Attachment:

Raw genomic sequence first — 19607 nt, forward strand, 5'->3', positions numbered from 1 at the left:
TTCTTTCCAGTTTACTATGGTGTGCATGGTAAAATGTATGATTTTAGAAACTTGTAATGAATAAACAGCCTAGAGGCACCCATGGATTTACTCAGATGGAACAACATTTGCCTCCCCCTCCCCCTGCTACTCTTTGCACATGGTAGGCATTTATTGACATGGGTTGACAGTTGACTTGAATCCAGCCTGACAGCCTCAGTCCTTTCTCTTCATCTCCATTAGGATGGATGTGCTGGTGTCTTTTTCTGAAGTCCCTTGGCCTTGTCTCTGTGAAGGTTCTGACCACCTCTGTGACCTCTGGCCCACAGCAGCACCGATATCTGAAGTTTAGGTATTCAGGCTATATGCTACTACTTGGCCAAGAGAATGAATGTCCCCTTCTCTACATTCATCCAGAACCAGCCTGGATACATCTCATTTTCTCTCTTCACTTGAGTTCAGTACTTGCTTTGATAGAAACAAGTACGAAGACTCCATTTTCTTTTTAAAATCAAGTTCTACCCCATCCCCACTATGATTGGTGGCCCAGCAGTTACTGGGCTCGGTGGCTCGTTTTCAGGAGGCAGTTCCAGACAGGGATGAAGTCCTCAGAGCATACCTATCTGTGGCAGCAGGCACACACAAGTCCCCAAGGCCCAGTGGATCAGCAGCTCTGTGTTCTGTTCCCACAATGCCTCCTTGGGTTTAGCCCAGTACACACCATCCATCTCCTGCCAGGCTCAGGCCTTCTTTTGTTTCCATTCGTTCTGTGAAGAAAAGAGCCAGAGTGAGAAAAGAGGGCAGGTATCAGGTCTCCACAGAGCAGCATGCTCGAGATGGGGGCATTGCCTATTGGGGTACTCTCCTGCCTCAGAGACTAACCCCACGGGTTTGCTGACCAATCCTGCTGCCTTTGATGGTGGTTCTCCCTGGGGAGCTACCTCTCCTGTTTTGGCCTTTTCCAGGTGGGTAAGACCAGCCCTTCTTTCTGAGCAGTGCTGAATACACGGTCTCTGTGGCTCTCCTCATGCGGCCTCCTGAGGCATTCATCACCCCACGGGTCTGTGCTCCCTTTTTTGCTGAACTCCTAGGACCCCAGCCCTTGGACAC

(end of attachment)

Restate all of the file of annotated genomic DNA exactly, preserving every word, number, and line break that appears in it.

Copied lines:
Raw genomic sequence first — 19607 nt, forward strand, 5'->3', positions numbered from 1 at the left:
TTCTTTCCAGTTTACTATGGTGTGCATGGTAAAATGTATGATTTTAGAAACTTGTAATGAATAAACAGCCTAGAGGCACCCATGGATTTACTCAGATGGAACAACATTTGCCTCCCCCTCCCCCTGCTACTCTTTGCACATGGTAGGCATTTATTGACATGGGTTGACAGTTGACTTGAATCCAGCCTGACAGCCTCAGTCCTTTCTCTTCATCTCCATTAGGATGGATGTGCTGGTGTCTTTTTCTGAAGTCCCTTGGCCTTGTCTCTGTGAAGGTTCTGACCACCTCTGTGACCTCTGGCCCACAGCAGCACCGATATCTGAAGTTTAGGTATTCAGGCTATATGCTACTACTTGGCCAAGAGAATGAATGTCCCCTTCTCTACATTCATCCAGAACCAGCCTGGATACATCTCATTTTCTCTCTTCACTTGAGTTCAGTACTTGCTTTGATAGAAACAAGTACGAAGACTCCATTTTCTTTTTAAAATCAAGTTCTACCCCATCCCCACTATGATTGGTGGCCCAGCAGTTACTGGGCTCGGTGGCTCGTTTTCAGGAGGCAGTTCCAGACAGGGATGAAGTCCTCAGAGCATACCTATCTGTGGCAGCAGGCACACACAAGTCCCCAAGGCCCAGTGGATCAGCAGCTCTGTGTTCTGTTCCCACAATGCCTCCTTGGGTTTAGCCCAGTACACACCATCCATCTCCTGCCAGGCTCAGGCCTTCTTTTGTTTCCATTCGTTCTGTGAAGAAAAGAGCCAGAGTGAGAAAAGAGGGCAGGTATCAGGTCTCCACAGAGCAGCATGCTCGAGATGGGGGCATTGCCTATTGGGGTACTCTCCTGCCTCAGAGACTAACCCCACGGGTTTGCTGACCAATCCTGCTGCCTTTGATGGTGGTTCTCCCTGGGGAGCTACCTCTCCTGTTTTGGCCTTTTCCAGGTGGGTAAGACCAGCCCTTCTTTCTGAGCAGTGCTGAATACACGGTCTCTGTGGCTCTCCTCATGCGGCCTCCTGAGGCATTCATCACCCCACGGGTCTGTGCTCCCTTTTTTGCTGAACTCCTAGGACCCCAGCCCTTGGACAC